'Zelda: Breath of the Wild' Smartphone Game: Shrines make for a perfect mobile experience


As you may have heard, the Legend of Zelda franchise will finally see its own smartphone game. According to Wall Street Journal, the app — presumably for iOS  Android — will arrive after Animal Crossing's likely release window of "the latter half of 2017". 

Considering the renaissance-level revamp the series recently saw in Breath of the Wild, it's hard to imagine team Zelda wouldn't bring over some of those new aspects to the upcoming iPhone game. In fact, one specific aspect of Zelda: Breath of the Wild already feels primed for the way we play mobile games.

Zelda: Breath of the Wild smartphone game: Shrines are mobile-sized puzzles already


Previous Zelda games presented players with dungeons. The sprawling areas contained numerous puzzles that would take an hour, if not hours, to solve. Each dungeon would also task you with finding a major item, which you needed in order to complete the dungeon, and one or two giant enemies to conquer. 

Breath of the Wild changed all of that. 

The latest game in the series vastly reduces the number of proper dungeons down to four and places the majority of its puzzle-energy into shrines. Instead of numerous puzzles, the shrine only contains one or two. Instead of a boss and a mini-boss, a shrine presents one boss fight as the entire shrine challenge.

Shrines are condensed dungeons, and they make for the perfect smartphone experience.

The Zelda smartphone game could offer a new shrine each day to complete

With the releases of Super Mario Run and Fire Emblem Heroes, Nintendo is slowly learning what it takes to make a successful mobile game. Both games showed the company that players would rather spend money on a free app with tiny purchases tucked inside rather than a full game that required $10 all at once to unlock. Just look at the sales.

The rules of making a successful game on mobile are more nuanced than on console. The two games above are indicative of a larger trend in smartphone gaming. Mobile players expect low-cost games that require less of a time commitment. Phone-owners want something low cost that they can fire up while waiting in line or killing time on the bus. One new shrine per day would give players a good reason to check-in with the Zelda app on a daily basis.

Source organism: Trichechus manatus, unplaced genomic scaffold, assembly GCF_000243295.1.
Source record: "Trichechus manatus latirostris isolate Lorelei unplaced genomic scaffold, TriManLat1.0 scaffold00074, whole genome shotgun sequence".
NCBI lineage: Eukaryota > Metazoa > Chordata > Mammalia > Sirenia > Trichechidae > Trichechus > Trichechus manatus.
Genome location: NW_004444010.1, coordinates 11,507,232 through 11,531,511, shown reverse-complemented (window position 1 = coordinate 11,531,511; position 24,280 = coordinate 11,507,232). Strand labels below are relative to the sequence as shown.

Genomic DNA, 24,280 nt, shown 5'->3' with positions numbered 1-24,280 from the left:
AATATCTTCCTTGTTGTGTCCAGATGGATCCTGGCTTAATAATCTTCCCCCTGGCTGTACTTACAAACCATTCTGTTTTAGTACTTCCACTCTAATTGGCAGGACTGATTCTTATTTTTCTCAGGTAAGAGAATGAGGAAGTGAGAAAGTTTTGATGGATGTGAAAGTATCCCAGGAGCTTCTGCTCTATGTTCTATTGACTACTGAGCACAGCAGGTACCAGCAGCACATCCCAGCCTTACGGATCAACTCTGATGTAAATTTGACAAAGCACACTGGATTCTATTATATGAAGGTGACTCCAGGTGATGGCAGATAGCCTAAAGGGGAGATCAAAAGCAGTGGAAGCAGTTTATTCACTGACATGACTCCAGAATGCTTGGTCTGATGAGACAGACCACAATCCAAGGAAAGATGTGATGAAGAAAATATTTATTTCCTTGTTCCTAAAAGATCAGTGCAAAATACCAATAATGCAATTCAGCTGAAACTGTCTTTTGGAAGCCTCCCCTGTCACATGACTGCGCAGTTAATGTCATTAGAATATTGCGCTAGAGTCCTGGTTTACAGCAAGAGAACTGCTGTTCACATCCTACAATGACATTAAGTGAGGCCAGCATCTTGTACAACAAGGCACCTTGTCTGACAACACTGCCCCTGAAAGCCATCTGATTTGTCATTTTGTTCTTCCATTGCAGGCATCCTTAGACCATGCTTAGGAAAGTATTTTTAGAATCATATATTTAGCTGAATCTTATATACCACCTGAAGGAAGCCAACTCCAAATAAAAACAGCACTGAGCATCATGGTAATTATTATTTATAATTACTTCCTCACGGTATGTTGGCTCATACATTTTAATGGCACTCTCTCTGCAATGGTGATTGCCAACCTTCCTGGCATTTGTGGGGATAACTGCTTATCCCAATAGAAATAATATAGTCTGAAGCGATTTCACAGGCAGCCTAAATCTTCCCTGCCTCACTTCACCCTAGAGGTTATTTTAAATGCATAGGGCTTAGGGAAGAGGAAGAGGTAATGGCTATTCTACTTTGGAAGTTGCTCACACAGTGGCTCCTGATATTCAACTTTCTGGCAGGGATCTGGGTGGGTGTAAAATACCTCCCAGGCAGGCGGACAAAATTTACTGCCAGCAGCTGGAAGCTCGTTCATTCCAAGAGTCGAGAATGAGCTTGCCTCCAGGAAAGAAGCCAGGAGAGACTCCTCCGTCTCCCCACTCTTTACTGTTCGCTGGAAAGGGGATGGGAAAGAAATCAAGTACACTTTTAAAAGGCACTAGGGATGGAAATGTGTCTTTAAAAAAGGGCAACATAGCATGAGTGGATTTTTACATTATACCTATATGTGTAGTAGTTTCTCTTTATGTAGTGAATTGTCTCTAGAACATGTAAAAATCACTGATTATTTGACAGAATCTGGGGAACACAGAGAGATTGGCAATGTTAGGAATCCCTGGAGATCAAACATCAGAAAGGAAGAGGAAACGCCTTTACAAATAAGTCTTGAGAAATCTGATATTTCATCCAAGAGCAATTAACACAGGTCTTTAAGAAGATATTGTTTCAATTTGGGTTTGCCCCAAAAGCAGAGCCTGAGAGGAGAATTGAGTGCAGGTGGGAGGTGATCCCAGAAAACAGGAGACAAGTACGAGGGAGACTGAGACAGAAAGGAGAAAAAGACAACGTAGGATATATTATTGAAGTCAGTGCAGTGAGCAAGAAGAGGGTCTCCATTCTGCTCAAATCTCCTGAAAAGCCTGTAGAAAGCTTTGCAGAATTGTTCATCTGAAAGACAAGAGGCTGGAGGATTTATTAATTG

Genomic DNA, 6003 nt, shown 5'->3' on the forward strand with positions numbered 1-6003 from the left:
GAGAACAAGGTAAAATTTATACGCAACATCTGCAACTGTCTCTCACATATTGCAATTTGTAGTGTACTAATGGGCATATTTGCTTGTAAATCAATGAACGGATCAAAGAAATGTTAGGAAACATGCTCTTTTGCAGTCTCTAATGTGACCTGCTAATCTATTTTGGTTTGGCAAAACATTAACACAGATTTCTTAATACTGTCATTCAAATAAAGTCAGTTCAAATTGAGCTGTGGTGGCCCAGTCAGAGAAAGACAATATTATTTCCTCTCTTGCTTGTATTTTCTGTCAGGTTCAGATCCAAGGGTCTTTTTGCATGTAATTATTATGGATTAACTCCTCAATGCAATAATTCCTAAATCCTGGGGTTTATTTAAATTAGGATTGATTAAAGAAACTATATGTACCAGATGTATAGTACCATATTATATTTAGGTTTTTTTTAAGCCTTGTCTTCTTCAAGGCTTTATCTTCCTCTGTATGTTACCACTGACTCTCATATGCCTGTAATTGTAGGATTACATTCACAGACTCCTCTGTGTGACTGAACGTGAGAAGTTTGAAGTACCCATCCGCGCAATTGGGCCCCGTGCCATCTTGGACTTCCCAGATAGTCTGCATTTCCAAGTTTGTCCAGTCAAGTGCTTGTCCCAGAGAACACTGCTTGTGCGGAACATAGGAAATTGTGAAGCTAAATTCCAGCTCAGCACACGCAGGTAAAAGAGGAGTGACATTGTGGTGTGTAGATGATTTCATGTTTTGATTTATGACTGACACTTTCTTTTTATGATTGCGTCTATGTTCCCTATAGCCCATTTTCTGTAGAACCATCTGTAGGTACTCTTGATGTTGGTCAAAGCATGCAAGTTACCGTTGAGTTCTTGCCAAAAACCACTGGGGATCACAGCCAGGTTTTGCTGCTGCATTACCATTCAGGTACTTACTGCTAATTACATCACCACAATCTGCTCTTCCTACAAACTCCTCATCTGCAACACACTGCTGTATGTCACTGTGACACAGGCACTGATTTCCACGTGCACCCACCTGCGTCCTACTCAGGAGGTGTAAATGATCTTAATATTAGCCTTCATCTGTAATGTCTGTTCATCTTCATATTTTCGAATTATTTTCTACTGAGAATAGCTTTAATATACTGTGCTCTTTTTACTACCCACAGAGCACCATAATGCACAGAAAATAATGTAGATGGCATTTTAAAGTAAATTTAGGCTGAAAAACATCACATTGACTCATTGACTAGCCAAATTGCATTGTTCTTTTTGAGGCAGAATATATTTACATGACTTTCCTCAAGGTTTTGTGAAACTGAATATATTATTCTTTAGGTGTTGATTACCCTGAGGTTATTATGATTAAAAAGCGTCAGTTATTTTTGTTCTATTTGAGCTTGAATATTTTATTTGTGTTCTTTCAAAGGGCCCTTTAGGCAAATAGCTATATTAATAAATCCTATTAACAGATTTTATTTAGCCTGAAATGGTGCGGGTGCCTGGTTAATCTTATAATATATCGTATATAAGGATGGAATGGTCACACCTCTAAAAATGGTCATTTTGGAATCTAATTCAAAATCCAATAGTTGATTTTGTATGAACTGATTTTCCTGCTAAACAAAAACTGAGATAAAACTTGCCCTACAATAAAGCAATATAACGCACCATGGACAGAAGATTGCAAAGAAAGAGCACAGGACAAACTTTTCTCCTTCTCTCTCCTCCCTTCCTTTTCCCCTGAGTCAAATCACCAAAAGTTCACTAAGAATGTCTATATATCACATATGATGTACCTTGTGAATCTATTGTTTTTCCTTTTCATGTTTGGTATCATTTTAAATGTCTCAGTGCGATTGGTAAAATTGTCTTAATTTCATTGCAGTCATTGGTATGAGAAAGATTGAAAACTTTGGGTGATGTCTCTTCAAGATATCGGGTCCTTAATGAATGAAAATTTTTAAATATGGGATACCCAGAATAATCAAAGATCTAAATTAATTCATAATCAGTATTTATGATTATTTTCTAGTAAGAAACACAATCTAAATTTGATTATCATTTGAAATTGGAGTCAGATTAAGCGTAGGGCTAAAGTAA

How the Zelda: Breath of the Wild smartphone game could handle touch controls

Xavier Harding/Mic

There is one aspect of a Legend of Zelda smartphone game that's more puzzling than any shrine: controls. Every Zelda game has been released on a machine branded Nintendo with an ample amount of physical buttons. How will the Zelda iPhone game work without proper tactile controls?

Specific shrines in Breath of the Wild make use of the Nintendo Switch and Wii U's motion-sensing abilities. With accelerometers in most smartphones, we could expect a shrine-based game to work similarly. As for puzzles that aren't motion-based, we're hopeful that the development team can pull a Super Mario Run and figure out how to best bring the game to a touchscreen world. 

Perhaps the answer lies in stripping Zelda of its third dimension, which means that we may see Nintendo release that 2-D Zelda: Breath of the Wild after all.

Check out more Zelda: Breath of the Wild news and coverage

Find out all there is to know about Zelda: Breath of the Wild, including if the giant world of Hyrule even has any people of color. Learn how to preserve your items, how to beat bosses like the Stone Talus and Lynel, the best recipes for Link and how to take on the game's shrines. If you're looking to snag a giant horse with little stamina, here's you accomplish that. You'll also want to find out where all the great fairies are in the game, how to use amiibo with your version of Zelda and what went into making Breath of the Wild.